Hawaiian island energy co-op steps up drive for renewables

A Hawaiian utility co-op is aiming to produce 70% of its energy from renewables by 2030.

The Kauai Island Utility Cooperative had already set a target of 50% renewables by 2023 but is set to hit that goal 2018, five years earlier than expected.

“We are fully confident, given KIUC’s track record of developing new renewable sources over the past six years, that we can meet this goal – perhaps even ahead of schedule,” said board chair Jan TenBruggencate.

The co-op has updated its strategic plan with a new set of targets for 2030, which range from controlling costs and developing smartgrid technology to wildlife conservation reducing greenhouse emissions.

Energy from the solar facilities is available at night thanks to battery storage
Energy from the solar facilities is available at night thanks to battery storage

It says it will continue investing in n technology to maintain or improve operations, with the eventual goal of a 100% renewable future.

Last year, the company worked with SolarCity, an energy storage developer owned by Tesla Inc, to install a state-of-the art solar power facility which uses lithium-ion batteries to store electricity. This means solar power can be provided on demand, even at night.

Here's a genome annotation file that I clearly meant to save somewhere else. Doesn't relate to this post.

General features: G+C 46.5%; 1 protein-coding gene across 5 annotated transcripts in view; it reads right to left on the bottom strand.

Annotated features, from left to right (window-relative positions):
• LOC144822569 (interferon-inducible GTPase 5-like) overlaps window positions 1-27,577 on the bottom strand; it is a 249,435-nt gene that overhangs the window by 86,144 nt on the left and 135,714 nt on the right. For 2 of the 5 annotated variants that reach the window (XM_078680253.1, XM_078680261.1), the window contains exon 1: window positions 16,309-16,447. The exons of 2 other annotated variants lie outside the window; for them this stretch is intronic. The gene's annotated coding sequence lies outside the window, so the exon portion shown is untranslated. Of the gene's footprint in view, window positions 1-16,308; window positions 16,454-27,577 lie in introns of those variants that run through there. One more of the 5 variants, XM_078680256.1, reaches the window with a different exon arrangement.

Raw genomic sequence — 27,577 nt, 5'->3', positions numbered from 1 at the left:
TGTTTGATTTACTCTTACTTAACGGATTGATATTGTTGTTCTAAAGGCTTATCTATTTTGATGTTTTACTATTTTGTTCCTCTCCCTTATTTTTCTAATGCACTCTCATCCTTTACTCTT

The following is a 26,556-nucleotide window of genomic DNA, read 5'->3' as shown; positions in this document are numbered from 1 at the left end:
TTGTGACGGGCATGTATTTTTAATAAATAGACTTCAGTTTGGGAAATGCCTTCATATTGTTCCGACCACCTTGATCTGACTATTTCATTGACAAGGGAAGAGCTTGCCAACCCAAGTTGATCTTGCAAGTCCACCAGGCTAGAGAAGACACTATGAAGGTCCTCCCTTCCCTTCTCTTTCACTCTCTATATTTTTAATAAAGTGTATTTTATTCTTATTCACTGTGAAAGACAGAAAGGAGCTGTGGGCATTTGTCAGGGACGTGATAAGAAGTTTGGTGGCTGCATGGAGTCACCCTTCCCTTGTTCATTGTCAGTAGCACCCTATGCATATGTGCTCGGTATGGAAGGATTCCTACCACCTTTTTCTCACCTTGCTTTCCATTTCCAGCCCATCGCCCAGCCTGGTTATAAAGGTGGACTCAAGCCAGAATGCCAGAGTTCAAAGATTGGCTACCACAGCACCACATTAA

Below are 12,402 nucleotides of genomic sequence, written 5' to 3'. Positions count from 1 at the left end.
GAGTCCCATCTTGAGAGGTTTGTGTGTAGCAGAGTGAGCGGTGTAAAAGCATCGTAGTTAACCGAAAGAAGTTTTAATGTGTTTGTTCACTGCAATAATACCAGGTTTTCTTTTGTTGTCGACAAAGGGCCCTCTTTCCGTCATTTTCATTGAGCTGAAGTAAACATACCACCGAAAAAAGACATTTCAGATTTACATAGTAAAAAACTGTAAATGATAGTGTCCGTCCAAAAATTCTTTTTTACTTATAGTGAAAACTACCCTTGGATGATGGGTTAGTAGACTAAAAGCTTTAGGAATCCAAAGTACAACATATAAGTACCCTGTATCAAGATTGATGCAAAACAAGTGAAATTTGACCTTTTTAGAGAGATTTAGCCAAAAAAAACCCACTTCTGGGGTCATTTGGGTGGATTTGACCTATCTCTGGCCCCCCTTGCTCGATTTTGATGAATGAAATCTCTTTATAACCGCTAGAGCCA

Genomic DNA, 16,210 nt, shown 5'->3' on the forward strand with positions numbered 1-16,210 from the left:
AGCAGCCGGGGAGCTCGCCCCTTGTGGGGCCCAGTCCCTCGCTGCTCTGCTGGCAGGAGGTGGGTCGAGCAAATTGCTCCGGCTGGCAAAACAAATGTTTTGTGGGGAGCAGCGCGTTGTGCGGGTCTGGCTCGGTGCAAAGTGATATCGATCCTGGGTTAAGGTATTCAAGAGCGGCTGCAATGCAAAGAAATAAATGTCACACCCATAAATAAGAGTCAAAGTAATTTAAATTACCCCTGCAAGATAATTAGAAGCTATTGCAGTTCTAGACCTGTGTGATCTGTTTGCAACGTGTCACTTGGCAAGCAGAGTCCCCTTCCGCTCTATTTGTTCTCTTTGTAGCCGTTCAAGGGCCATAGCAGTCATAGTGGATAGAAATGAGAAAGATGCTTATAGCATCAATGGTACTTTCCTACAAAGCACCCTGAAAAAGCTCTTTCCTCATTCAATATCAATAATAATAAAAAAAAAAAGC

“With the anticipation of the Solar City/Tesla solar-plus-battery facility coming on line within a few weeks, we will have already achieved roughly 44 percent renewable generation,” said David Bissell, president and chief executive of KIUC.

“This is truly remarkable when you consider that as recently as 2011 we were 92% dependent on fossil fuel generation.”

A hydro generator run by KIUC
A hydro generator run by KIUC

The company’s updated 2013-2025 strategic plan, which is regularly reviewed to keep up with technological, financial and regulatory changes, also includes:

  • holding controllable cost increases at or below inflation
  • maintaining system reliability at 99.96% or better
  • establishing a rate structure that is fair between classes of members and encourages usage during lowest-cost periods
  • addressing climate change by reducing greenhouse emissions, adapting to local impacts and developing mitigation measures to protect assets
  • obtaining long-term incidental federal and state permits that set requirements for conservation of endangered bird species